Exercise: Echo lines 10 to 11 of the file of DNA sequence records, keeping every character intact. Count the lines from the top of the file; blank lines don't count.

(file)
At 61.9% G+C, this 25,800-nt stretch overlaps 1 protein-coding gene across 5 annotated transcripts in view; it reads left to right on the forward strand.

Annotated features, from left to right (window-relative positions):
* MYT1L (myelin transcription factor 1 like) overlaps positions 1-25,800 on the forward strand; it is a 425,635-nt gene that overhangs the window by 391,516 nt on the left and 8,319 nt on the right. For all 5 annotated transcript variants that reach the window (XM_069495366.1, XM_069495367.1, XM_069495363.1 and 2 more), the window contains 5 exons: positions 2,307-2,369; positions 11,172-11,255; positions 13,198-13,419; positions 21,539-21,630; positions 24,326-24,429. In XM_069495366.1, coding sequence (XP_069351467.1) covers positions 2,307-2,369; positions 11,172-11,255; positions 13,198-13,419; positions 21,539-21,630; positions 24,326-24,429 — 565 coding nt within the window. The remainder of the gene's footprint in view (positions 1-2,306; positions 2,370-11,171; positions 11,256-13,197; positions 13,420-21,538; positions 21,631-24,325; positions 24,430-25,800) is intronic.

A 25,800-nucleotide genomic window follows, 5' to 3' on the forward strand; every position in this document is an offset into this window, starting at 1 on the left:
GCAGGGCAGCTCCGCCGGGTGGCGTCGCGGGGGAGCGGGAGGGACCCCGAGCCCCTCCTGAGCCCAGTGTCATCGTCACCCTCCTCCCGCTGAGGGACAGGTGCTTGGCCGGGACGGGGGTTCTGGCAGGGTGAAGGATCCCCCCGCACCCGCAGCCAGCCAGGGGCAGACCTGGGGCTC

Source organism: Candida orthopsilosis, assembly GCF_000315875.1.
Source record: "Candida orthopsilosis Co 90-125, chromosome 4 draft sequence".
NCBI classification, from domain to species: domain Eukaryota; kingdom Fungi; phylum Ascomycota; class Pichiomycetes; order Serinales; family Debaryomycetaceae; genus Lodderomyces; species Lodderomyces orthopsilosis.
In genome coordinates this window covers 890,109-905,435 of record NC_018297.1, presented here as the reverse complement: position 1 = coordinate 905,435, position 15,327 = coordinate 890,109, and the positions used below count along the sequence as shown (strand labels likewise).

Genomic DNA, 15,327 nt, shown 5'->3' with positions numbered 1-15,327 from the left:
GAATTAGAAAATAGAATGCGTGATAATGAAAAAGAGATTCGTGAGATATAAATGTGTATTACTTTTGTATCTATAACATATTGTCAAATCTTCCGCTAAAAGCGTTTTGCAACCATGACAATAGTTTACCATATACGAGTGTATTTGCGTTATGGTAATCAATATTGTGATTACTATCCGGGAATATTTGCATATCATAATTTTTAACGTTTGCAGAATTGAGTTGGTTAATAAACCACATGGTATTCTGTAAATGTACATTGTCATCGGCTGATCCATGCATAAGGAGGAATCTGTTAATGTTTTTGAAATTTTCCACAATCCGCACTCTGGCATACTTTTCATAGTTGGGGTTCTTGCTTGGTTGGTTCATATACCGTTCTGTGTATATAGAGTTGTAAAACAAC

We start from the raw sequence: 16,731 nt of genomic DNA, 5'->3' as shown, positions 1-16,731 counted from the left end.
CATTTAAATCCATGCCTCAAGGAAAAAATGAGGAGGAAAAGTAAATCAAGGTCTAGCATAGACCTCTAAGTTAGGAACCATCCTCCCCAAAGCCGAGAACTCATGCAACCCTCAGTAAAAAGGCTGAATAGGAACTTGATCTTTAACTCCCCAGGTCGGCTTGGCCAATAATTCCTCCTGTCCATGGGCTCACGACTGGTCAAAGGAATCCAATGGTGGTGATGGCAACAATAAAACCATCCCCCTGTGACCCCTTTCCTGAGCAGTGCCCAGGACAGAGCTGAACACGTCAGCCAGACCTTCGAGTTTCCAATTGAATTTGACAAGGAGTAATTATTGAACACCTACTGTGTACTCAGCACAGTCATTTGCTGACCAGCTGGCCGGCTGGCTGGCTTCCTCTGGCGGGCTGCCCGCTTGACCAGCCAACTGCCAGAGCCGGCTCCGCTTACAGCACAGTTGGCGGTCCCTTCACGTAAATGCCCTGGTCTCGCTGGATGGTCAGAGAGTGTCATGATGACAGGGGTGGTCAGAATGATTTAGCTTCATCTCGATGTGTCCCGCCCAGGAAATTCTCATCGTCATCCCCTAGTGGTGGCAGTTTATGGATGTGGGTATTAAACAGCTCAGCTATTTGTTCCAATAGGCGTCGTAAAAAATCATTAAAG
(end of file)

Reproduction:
Genomic DNA, 15,327 nt, shown 5'->3' with positions numbered 1-15,327 from the left:
GAATTAGAAAATAGAATGCGTGATAATGAAAAAGAGATTCGTGAGATATAAATGTGTATTACTTTTGTATCTATAACATATTGTCAAATCTTCCGCTAAAAGCGTTTTGCAACCATGACAATAGTTTACCATATACGAGTGTATTTGCGTTATGGTAATCAATATTGTGATTACTATCCGGGAATATTTGCATATCATAATTTTTAACGTTTGCAGAATTGAGTTGGTTAATAAACCACATGGTATTCTGTAAATGTACATTGTCATCGGCTGATCCATGCATAAGGAGGAATCTGTTAATGTTTTTGAAATTTTCCACAATCCGCACTCTGGCATACTTTTCATAGTTGGGGTTCTTGCTTGGTTGGTTCATATACCGTTCTGTGTATATAGAGTTGTAAAACAAC